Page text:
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Wednesday, 13 May 2015

The Witness

Translated from Japanese by Saya
A row of vending machines
A Cryptic Story!!

It was around midnight, three days ago.
I was on my way home from a night of drinking. As it was a very cold night, I stopped by a vending machine to buy some warm tea. **
While I was at it, suddenly a kid went running like a thunderbolt down the cross street on my right.

"What the fuck is that kid doing in such a cold night,"
I thought to myself.
After getting tea, I again began walking when a woman came running up to me and asked,
"Have you seen my son?"

It was cold, I was sleepy and couldn't be bothered to get involved, so I told her I didn't see her son and went back home to sleep.

But a surprise was lying in wait for me the following morning. The mother of the kid I saw had been stabbed at home and was now fighting for her life.
The tobacconist near my place told me all about it.
The case didn't get to be on the news, so I don't know the details, but it was the kid who first discovered his mother in that state and ran to the police station for help.
Hearing that made me feel sorry, because I thought there was perhaps something more I could have done to save them...



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**   You find those vending machines, usually selling hot and cold drinks, on every bloody street in Japan.

Learn more about Japan's vending machines below:


Wednesday, 6 May 2015

The Playful Sister

Translated from Japanese by Saya


A Cryptic Story.

While watching a rented Japanese horror movie with my older sister, I told her something I learned off the net.
"Japanese people tend to get scared of female ghosts more than male ghosts, so that's why Japanese horror movies tend to centre around female ghosts."
My sister responded with an uninterested "uh-huh."

A few days later, when I came home from school, I glimpsed someone in white dress in the sitting room through the half-glass door.
I thought, "ah, sis is home," although I hadn't seen her shoes at the front door.**

I thought that was weird and looked inside the sitting room but she wasn't there anymore.
And she wasn't in her room either. I went to every room looking for her but she was nowhere to be found.

I was feeling slightly uneasy as I went to my own room.
I took off my school blazer to hang it up, but just when I got to the closet, the doors suddenly opened and, "Boo!" my sister jumped out from the inside.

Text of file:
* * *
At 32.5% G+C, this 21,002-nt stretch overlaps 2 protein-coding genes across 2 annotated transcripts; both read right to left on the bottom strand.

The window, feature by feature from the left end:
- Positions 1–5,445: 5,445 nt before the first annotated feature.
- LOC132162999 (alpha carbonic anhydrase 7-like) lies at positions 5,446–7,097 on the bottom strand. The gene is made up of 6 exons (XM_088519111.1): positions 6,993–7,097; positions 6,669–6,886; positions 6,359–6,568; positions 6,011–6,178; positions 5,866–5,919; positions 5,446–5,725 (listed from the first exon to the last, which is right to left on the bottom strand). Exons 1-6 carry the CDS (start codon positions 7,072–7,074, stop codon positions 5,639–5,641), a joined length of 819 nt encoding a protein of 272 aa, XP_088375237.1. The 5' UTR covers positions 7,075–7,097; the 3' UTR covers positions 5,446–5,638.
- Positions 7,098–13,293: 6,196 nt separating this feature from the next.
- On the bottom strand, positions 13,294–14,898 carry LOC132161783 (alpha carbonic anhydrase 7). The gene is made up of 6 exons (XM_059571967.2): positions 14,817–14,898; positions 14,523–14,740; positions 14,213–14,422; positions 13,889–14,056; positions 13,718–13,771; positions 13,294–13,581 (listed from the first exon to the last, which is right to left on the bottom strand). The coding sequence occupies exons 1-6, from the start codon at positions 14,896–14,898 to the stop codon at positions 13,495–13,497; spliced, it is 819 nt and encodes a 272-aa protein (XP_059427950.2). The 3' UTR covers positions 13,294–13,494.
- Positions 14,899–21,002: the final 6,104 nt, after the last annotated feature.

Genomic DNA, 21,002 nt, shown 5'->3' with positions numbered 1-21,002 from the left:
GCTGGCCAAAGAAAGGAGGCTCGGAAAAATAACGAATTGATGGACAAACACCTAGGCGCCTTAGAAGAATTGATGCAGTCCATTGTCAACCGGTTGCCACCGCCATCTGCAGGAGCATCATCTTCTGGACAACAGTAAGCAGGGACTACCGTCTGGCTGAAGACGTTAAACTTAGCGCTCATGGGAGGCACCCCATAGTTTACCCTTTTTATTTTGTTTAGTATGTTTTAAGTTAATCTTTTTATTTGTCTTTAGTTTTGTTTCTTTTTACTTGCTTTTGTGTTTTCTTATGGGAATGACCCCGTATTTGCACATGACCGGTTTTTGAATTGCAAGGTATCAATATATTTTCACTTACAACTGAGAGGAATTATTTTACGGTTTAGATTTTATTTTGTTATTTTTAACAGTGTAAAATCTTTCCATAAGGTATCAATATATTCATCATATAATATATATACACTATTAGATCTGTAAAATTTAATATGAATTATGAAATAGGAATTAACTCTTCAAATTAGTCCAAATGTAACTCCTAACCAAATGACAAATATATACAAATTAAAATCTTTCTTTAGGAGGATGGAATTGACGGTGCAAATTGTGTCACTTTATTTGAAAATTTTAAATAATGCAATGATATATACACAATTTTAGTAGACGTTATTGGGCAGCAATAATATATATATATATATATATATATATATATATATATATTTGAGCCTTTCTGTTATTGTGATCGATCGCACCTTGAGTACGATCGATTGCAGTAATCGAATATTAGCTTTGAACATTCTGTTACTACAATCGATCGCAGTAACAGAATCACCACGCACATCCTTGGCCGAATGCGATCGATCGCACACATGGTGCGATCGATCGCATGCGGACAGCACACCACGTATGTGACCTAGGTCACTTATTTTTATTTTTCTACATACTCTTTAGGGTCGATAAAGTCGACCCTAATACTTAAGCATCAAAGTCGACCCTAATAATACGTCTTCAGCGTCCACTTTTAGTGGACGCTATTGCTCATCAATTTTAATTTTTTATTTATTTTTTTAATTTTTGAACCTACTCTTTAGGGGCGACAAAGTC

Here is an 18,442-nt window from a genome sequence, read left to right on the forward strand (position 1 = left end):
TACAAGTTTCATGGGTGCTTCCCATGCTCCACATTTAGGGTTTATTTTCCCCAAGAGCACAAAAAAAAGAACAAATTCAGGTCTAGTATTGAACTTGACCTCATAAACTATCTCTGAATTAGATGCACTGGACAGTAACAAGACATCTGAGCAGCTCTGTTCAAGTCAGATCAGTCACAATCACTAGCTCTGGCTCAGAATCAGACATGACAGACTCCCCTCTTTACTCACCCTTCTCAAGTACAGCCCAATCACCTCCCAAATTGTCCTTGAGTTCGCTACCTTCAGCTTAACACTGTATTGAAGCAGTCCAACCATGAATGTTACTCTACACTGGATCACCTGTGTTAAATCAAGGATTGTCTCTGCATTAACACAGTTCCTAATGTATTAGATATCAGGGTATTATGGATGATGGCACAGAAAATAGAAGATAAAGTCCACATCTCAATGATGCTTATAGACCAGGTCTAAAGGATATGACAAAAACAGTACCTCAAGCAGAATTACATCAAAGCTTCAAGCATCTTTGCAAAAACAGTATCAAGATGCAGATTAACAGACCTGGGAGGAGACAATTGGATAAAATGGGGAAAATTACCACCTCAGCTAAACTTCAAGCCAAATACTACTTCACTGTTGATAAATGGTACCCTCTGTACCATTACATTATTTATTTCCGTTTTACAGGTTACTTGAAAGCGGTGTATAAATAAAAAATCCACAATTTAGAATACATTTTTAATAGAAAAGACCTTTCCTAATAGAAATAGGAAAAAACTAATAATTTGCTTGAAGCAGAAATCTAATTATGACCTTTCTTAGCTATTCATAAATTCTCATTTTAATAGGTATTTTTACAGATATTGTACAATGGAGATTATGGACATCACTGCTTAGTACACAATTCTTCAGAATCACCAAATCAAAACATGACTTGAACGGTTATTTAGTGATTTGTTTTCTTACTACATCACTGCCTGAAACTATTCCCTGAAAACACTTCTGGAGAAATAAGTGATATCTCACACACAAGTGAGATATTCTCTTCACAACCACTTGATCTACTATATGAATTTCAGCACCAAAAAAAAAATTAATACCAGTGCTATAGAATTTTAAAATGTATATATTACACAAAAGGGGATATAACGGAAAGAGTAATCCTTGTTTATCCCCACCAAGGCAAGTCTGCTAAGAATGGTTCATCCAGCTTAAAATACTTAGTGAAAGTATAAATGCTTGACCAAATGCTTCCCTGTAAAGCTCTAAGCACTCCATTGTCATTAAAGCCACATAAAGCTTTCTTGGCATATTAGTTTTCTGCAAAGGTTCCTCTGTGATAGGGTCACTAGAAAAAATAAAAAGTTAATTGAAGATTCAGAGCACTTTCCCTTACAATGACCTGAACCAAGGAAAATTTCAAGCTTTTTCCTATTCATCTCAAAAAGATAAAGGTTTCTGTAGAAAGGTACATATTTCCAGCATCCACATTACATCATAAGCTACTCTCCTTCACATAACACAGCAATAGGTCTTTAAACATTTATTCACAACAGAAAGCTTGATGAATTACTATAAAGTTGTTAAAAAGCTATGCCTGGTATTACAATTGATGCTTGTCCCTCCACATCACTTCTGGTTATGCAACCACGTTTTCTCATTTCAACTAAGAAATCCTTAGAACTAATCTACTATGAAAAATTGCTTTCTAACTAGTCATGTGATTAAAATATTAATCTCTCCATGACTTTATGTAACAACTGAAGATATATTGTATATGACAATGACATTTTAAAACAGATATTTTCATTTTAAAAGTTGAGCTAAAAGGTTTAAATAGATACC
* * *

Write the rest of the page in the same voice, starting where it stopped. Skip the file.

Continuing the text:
As I fell and landed on my bum from the shock, she looked down at me with a triumphant gleam in her eyes.
"Did that scare you? Hahaha!" She laughed at me!

Little Devil! She probably did it because of what I told her about female ghosts before.
And at the time she was acting as if she wasn't the least bit interested!

"But why did you change clothes? The dress you were wearing before was much nicer."
 She had changed from the dress into jeans.
But she again pretended as if she hadn't the slightest idea what I was talking about.



----- Those sweet memories come flooding back to me as I look around my sister's room.
That winter, she met with a car accident and passed away.

She looked rather aloof on the surface, but had an endearingly playful, mischievous side to her nature.
That sweet, adorable sister is no more.

But one thing is sure: my sister is still watching over us.
She never comes to me directly and show herself fully, but sometimes I catch little glimpses of her -  still wearing that beautiful white dress she wore on that day.


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** Japanese people leave their shoes at the front door before entering the house.

Saturday, 2 May 2015

Homecoming

Translated from Japanese by Saya

8 years ago, the Golden Week - *1
I had just graduated from university*2, and was working and living alone in Tokyo.

It was my first GW since I began working *3  and I decided to go back to my hometown in Tochigi.*4
I decided to drive, but on my way got caught up in a traffic jam; that totally drained me out and I had to stop and take a break at a rest area.
Because of all that, when I finally arrived home it was already 10 in the evening.

When I arrived I immediately felt a very unpleasant, heavy air surrounding the house.